These factors pose their own issues for the measurement of inflation. While that generally falls under the jurisdiction of statistical institutes, central banks have clear interest in engaging with methodological decisions given our mandate for price stability. Without wishing to devote too much time to technical details of index construction, allow me to highlight some of the issues.[3]

Technological progress has resulted in the creation of products such as smartphones and internet service providers that had no equivalent in the past. And the conceptual foundation of inflation being the annual change in prices is challenged when some electronic articles have a shelf-life of less than a year. This is particularly true when part of the consumption value of the good in question is being the latest edition. Heavy discounting of the now less fashionable older editions could create downward bias in traditional indices.[4]

Similarly pricing online services poses a number of challenges. For example, in the past consumers would buy premade package holidays from a travel agent. Nowadays, online services permit households to create their own packages. This task is more and more outsourced by the agencies, i.e. they reduce their cost; and accepted by the customers. Measuring – and pricing – the value of that service is not always transparent. This complicates the proper inclusion of the economic activity undertaken into national accounts. Indeed, in the absence of a measurable transaction, it would normally be beyond the scope of consumer price indices.

Some internet services do not even have a monetary charge, but customers pay via providing data – sometimes without being aware of the full extent of their payment. Search engines and other portals are nominally for free, but create revenue through advertising, paid ordering of search results and commissions from linking customers to businesses.

A further challenge for price indices arising from internet sites is their ability to tailor individual prices to the consumer – two people looking at the same website at the same time may be offered two different prices. As indeed does the speed at which prices change. It was not that long ago that a hotel would post its prices for the year ahead and leave them fixed, whereas now hotels dynamically manage occupancy through changing room prices perhaps even several times in one day.

Of course, change in consumption habits and expenditure patterns are not a particularly new problem for statistical agencies to deal with. It has long been recognised that regularly updating weights and the goods and services included in the basket results in an index that better describes the prices faced by consumers. Consumer price indices, including the Harmonised Index of Consumer Prices used in the euro area, have already made large strides in adapting their methodology to account for changes in technology.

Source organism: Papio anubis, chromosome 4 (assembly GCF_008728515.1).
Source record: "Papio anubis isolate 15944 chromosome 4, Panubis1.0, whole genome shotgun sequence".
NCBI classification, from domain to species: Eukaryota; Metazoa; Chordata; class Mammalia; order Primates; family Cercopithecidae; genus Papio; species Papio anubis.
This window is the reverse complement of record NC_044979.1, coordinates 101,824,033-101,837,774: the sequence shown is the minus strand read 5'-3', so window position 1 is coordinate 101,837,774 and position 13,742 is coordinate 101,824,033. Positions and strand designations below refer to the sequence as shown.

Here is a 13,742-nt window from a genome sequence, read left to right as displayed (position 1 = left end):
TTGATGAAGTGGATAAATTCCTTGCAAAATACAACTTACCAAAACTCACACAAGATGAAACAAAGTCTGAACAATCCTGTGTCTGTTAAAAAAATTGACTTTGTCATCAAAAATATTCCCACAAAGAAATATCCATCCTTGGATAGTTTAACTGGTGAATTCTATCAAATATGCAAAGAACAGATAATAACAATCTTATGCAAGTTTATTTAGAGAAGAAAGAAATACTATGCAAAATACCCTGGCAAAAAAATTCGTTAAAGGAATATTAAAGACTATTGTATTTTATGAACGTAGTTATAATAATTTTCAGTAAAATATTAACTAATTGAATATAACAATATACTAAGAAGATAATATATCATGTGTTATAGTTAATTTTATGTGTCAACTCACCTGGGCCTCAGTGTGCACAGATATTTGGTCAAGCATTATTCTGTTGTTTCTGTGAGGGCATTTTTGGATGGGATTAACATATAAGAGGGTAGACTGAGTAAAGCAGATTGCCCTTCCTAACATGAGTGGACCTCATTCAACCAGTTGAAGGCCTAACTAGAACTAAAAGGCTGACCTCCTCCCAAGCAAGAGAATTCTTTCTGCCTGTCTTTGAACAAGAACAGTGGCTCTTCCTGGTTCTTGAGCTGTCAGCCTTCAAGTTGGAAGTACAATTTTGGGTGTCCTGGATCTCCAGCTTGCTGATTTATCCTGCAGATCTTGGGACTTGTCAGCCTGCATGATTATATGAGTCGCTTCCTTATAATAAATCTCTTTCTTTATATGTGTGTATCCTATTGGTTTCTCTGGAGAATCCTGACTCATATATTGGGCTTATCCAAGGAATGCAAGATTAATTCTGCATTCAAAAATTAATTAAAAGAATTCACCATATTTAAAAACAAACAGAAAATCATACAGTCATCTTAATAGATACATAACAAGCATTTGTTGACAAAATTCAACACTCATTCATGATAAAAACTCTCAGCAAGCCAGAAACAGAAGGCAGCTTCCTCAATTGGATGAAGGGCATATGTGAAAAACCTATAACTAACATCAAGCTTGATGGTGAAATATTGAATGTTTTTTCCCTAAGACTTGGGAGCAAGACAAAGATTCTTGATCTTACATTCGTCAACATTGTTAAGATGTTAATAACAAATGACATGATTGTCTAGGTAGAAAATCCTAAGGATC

And technology has itself been a benefit in price collection. Gone are the days of price collectors walking through shops with a clipboard with reams of paperwork requiring multiple input steps. Price collection on the ground is now carried out with electronic tablets directly updating databases, and the opportunity to use web scraping technology has facilitated a much cheaper and widespread source of price quotes. Research can now be carried out on data sets not of hundreds of price quotes, but of a billion.[5] The use of scanner data has enabled a much greater idea of not only more granular purchases, but also seasonality in purchases.

But the technological changes to price and wage setting behaviour have much deeper relevance for central banks than just the measurement of inflation. The speed and extent that inflation reacts to shocks – both domestic and global – affects the optimal response of monetary policy to those shocks. Allow me to give a few examples of how technology can affect the price-setting process and the economy’s reaction to shocks, focusing on e-commerce.

E-commerce can erode the monopolistic and monopsonistic power of suppliers of goods and services, reducing mark-ups. Such a change in mark-ups can be viewed as a flattening of the Phillips curve, meaning a given change in the output gap has a weaker impact on inflationary pressures. Conversely, e-commerce may result in suppliers changing prices more frequently.[6] As I mentioned earlier, there is certainly evidence of this happening in certain sectors. Partly this is due to lower menu costs for producers, but also lower search costs for consumers increases the likelihood of them switching supplier and hence increases the opportunity cost of being away from the optimal price. More frequent price changes result in a steeper Phillips curve – prices react more quickly and stronger to changes in output.